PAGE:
Mount Agung eruption: Indonesia issues highest aviation warning

JAKARTA: Indonesia’s Volcanology and Geological Disaster Mitigation Centre (PVMBG) has raised its flight alert level from orange to red on Sunday (Nov 26), as Mount Agung continued to a spew...

JAKARTA: Indonesia’s Volcanology and Geological Disaster Mitigation Centre (PVMBG) has raised its flight alert level from orange to red on Sunday (Nov 26), as Mount Agung continued to a spew significant amount of ash.

The highest aviation warning during a volcanic eruption comes after Mount Agung in Bali started erupting for the second time in a week on Saturday evening.

“At 6.20am (local time), the eruption reached between 3,000 and 4,000m from the summit with the ash moving in a southeast direction at a speed of 18km an hour,” said the National Disaster Mitigation Agency’s spokesman Sutopo Purwo Nugroho in a statement on Sunday morning.

However, Mount Agung’s current eruption is still not considered dangerous.

The alert status remains at level 3 out of 4, with authorities warning residents not to conduct any activities within a 6 to 7.5km radius from the volcano.

Routes to Bali from several cities in Australia, the Netherlands and Malaysia were cancelled and re-routed on Saturday night and early Sunday morning as a result of the eruption.

Carriers said they were assessing the situation on Sunday morning with several airlines including Qantas , Jetstar and Virgin resuming flights, which were disrupted after the volcano sent a grey-black plume of ash and steam at least 1,500m into the sky.

Flights affected also included those operated by KLM and AirAsia. However, officials said the airport would remain open for now as the ash could be avoided.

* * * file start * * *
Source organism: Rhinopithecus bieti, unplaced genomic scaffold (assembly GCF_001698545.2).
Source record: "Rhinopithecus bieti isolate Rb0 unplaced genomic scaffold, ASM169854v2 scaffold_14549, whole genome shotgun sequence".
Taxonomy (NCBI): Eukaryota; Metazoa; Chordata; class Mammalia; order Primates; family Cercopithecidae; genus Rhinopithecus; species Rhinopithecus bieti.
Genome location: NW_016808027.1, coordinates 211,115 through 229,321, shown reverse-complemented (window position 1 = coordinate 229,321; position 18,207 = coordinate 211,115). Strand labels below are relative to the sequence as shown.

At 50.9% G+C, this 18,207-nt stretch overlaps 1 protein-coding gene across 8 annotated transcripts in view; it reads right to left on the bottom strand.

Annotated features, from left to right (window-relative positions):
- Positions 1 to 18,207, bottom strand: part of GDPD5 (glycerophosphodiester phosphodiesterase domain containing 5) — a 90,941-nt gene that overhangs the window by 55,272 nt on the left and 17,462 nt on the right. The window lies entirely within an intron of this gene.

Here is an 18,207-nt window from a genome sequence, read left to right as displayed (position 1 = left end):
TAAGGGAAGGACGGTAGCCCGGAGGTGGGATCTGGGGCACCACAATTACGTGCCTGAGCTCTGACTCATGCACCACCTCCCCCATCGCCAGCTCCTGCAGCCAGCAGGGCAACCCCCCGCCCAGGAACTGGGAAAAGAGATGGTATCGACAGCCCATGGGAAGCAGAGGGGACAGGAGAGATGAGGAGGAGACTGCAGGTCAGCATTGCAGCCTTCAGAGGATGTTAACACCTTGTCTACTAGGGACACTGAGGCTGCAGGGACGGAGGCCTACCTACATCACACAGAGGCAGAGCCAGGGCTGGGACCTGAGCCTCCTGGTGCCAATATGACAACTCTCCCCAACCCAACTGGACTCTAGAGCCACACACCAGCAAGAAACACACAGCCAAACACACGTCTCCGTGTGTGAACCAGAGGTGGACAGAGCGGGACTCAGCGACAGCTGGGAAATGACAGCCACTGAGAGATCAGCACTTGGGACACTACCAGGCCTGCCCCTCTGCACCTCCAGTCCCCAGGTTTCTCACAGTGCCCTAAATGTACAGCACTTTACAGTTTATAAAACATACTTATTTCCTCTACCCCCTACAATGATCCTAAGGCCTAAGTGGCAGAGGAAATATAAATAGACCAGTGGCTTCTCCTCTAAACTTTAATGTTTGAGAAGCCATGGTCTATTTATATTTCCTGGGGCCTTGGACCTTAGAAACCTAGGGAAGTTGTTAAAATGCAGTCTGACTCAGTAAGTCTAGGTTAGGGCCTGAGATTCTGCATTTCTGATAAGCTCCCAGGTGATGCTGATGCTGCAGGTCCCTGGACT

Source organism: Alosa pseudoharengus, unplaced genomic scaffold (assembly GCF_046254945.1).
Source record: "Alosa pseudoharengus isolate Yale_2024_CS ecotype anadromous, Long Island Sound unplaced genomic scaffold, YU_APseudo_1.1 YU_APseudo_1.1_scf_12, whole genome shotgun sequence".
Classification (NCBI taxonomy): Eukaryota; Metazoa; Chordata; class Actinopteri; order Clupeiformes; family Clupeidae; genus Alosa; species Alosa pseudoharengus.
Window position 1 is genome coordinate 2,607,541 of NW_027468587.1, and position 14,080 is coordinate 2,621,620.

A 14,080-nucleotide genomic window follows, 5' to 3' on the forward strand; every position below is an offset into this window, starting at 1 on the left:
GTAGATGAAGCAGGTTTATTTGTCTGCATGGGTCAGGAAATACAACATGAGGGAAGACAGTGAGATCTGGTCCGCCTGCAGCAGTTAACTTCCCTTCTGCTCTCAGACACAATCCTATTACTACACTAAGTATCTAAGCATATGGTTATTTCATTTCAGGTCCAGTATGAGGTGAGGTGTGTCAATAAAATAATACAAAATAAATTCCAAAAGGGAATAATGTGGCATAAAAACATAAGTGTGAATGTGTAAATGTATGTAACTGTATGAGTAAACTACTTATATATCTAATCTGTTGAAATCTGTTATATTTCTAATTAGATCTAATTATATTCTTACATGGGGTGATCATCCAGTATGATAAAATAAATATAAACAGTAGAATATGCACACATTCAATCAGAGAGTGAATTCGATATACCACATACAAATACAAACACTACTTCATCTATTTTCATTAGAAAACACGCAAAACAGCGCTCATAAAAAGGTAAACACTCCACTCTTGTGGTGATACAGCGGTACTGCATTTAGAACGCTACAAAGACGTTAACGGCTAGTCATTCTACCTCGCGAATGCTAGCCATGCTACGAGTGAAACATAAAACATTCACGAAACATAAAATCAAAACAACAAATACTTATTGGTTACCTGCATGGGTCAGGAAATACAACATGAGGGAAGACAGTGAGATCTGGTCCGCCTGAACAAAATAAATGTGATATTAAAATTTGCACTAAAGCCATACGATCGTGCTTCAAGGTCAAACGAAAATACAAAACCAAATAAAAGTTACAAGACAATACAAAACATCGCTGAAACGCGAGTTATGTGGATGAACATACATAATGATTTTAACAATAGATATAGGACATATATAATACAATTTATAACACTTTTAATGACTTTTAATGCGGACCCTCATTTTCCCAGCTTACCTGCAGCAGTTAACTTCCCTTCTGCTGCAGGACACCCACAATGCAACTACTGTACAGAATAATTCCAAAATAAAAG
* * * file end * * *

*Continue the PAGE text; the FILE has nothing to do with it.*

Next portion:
“The volcanic ash has only been detected in a certain area,” the airport and other officials said in a joint statement.

All domestic flights and the airport itself were operating as “normal” and tests for ash had been negative, it said.

Yunus Suprayogi, general manager of Bali airport operator Angkasa Pura I, said food and entertainment would be provided as well as extra bus services if conditions changed and passenger numbers increased.

The airport would also “make it easier” for passengers to seek refunds and make other arrangements, he said, while noting that airlines had their own rules.”

After resuming flights on Sunday morning, Virgin Australia again canceled flights on Sunday afternoon following a change in the aviation colour code from orange to red.

“Due to the significant volcanic ash and current weather conditions, we have made the decision to cancel the rest of today’s flights to and from Bali as a precautionary measure,” Virgin said in a statement on its website.

AirAsia also canceled its remaining flights to Bali and Lombok.

Qantas and Jetstar flights were continuing as of Sunday afternoon but Jetstar warned on its website that flights could be subject to change at short notice for safety reasons.

Indonesia’s flag carrier Garuda said it was cancelling all flights to and from Lombok.

The latest eruption produced a bigger ash cloud than the initial eruption on Tuesday, Indonesia’s Disaster Mitigation Agency said.


Lombok International Airport in neighbouring West Nusa Tenggara province has also been closed as a result of the volcanic eruption.

In a statement issued by the transportation ministry on Sunday, the airport was closed at 4.15pm local time as a significant amount of volcanic cloud had moved to Lombok.

Lombok’s airport authority said a total of 26 flights had been cancelled after the closure of the airport.

“The airport will be closed until Monday morning at 6am local time,” state news agency Antara reported I Gusti Ngurah Ardita, general manager of Angkasa Pura, Lombok International Aiport, as saying during a press conference.

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